Location

New York, New York

Session Start Date

4-13-2004

Session End Date

4-17-2004

Abstract

In August 2003, after a very dry and warm summer, one of the dikes along a canal in The Netherlands failed at night. Because of this dike breach, the water in the canal started to run into a housing quarter of the village Wilnis, which is about 30 km Southeast of Amsterdam. A local contractor immediately started to close off the canal. By the time this was finished, 600 houses were already half a meter under water. The 2000 residents were evacuated in the early morning. Almost all residents could return to their homes the same evening after the water was pumped out of this area. Like many other small dikes in The Netherlands, the complete dike consists of peat. Since peat has a relatively low specific weight, a peat dike has a higher risk of being pushed aside by water pressure than sand or clay dikes. This horizontal sliding is a rare type of failure mechanism. Though, when the stability of this dike is checked with a simple one page computation, it becomes clear that the failure of the dike after a dry period was a realistic threat. For many years it was known that this part of dike was at risk. This was reported to the minister of Public Works in 1993, but the two involved provincial authorities, the provincial government and the water board, did not take steps until after the dike failure.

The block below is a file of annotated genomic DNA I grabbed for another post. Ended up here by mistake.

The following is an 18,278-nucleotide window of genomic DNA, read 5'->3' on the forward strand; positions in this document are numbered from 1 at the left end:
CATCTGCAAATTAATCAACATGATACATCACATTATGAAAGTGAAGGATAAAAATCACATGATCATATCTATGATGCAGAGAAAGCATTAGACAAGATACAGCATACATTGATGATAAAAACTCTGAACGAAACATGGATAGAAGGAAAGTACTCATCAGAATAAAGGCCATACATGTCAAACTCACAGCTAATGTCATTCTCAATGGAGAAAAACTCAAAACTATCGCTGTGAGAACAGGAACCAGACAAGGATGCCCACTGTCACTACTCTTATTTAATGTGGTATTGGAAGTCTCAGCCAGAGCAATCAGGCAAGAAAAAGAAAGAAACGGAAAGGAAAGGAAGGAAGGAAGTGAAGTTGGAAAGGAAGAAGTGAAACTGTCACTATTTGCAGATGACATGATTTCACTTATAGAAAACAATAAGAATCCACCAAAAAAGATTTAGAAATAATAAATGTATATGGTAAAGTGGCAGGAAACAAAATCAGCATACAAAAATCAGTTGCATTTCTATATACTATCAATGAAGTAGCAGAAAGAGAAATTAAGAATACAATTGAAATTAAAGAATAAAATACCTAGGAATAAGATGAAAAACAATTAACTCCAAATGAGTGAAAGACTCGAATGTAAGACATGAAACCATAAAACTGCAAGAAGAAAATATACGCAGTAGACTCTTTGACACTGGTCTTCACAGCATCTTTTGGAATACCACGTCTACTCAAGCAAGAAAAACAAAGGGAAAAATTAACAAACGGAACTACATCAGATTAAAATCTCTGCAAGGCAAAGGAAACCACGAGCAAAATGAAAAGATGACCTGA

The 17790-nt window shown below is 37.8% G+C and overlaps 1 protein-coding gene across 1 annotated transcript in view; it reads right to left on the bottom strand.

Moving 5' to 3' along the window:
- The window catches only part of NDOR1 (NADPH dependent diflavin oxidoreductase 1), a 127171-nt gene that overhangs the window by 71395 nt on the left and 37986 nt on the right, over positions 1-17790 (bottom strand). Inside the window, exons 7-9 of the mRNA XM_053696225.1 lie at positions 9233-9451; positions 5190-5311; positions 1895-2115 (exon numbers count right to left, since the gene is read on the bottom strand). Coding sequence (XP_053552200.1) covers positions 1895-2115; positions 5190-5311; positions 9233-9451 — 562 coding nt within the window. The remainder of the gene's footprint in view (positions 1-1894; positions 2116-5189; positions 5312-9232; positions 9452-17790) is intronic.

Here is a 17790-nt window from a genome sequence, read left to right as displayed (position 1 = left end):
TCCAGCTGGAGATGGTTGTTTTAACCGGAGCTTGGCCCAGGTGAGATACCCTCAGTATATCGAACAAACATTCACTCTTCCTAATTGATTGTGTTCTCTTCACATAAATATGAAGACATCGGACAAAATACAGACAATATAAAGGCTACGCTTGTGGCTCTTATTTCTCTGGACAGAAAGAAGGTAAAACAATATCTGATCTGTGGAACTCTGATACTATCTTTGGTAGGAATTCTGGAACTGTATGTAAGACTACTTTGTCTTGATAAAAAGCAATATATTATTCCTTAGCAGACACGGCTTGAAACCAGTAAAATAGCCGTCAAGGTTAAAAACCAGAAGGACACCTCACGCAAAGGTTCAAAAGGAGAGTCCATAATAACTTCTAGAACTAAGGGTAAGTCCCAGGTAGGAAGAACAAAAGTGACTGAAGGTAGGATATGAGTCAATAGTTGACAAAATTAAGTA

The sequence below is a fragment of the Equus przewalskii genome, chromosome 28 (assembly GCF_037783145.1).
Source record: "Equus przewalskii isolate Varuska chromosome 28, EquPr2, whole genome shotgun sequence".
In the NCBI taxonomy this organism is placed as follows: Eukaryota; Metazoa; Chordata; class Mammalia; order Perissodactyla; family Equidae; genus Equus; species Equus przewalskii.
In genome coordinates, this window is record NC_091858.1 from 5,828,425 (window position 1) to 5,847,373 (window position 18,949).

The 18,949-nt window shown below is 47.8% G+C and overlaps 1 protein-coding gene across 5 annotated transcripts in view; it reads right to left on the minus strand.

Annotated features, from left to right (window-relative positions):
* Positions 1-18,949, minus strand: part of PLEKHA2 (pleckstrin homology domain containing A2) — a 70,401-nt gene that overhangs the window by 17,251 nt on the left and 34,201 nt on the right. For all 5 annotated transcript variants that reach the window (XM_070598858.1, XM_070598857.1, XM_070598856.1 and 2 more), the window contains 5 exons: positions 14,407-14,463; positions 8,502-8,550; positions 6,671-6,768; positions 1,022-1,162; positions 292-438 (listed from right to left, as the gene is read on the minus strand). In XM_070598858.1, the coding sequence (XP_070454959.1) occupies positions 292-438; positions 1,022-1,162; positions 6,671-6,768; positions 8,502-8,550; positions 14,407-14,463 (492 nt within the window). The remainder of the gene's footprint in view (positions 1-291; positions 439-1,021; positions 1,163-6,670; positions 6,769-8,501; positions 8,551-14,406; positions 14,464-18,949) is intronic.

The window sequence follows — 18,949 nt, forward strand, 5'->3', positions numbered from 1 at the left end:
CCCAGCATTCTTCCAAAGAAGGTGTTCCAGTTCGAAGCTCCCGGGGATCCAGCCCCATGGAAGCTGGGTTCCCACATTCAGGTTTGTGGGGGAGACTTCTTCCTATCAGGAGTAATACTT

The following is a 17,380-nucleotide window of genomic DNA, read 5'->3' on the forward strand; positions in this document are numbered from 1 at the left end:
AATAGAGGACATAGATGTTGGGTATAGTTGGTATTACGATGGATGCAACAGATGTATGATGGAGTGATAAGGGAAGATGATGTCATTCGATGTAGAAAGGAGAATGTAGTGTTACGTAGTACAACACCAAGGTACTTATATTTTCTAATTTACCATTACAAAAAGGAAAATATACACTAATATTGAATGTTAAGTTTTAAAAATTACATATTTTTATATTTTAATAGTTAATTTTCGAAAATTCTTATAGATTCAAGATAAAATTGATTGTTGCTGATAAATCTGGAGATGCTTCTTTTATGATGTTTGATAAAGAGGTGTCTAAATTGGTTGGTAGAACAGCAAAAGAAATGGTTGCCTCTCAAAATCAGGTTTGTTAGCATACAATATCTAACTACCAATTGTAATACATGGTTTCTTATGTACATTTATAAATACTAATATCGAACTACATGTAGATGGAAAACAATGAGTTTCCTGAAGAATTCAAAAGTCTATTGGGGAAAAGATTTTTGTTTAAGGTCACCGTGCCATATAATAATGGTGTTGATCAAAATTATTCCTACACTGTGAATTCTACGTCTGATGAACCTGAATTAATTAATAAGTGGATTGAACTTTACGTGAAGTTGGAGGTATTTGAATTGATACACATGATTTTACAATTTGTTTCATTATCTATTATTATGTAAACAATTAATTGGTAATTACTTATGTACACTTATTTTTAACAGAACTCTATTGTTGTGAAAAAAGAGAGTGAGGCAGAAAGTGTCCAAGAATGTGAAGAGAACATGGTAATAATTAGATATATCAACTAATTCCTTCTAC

Department(s)

Civil, Architectural and Environmental Engineering

Appears In

International Conference on Case Histories in Geotechnical Engineering

Meeting Name

Fifth Conference

Publisher

University of Missouri--Rolla

Publication Date

4-13-2004

Document Version

Final Version

Rights

© 2004 University of Missouri--Rolla, All rights reserved.

Document Type

Article - Conference proceedings

File Type

text

Language

English

Share

 
COinS
 
Apr 13th, 12:00 AM Apr 17th, 12:00 AM

Dutch Dike Breach, Wilnis 2003

New York, New York

In August 2003, after a very dry and warm summer, one of the dikes along a canal in The Netherlands failed at night. Because of this dike breach, the water in the canal started to run into a housing quarter of the village Wilnis, which is about 30 km Southeast of Amsterdam. A local contractor immediately started to close off the canal. By the time this was finished, 600 houses were already half a meter under water. The 2000 residents were evacuated in the early morning. Almost all residents could return to their homes the same evening after the water was pumped out of this area. Like many other small dikes in The Netherlands, the complete dike consists of peat. Since peat has a relatively low specific weight, a peat dike has a higher risk of being pushed aside by water pressure than sand or clay dikes. This horizontal sliding is a rare type of failure mechanism. Though, when the stability of this dike is checked with a simple one page computation, it becomes clear that the failure of the dike after a dry period was a realistic threat. For many years it was known that this part of dike was at risk. This was reported to the minister of Public Works in 1993, but the two involved provincial authorities, the provincial government and the water board, did not take steps until after the dike failure.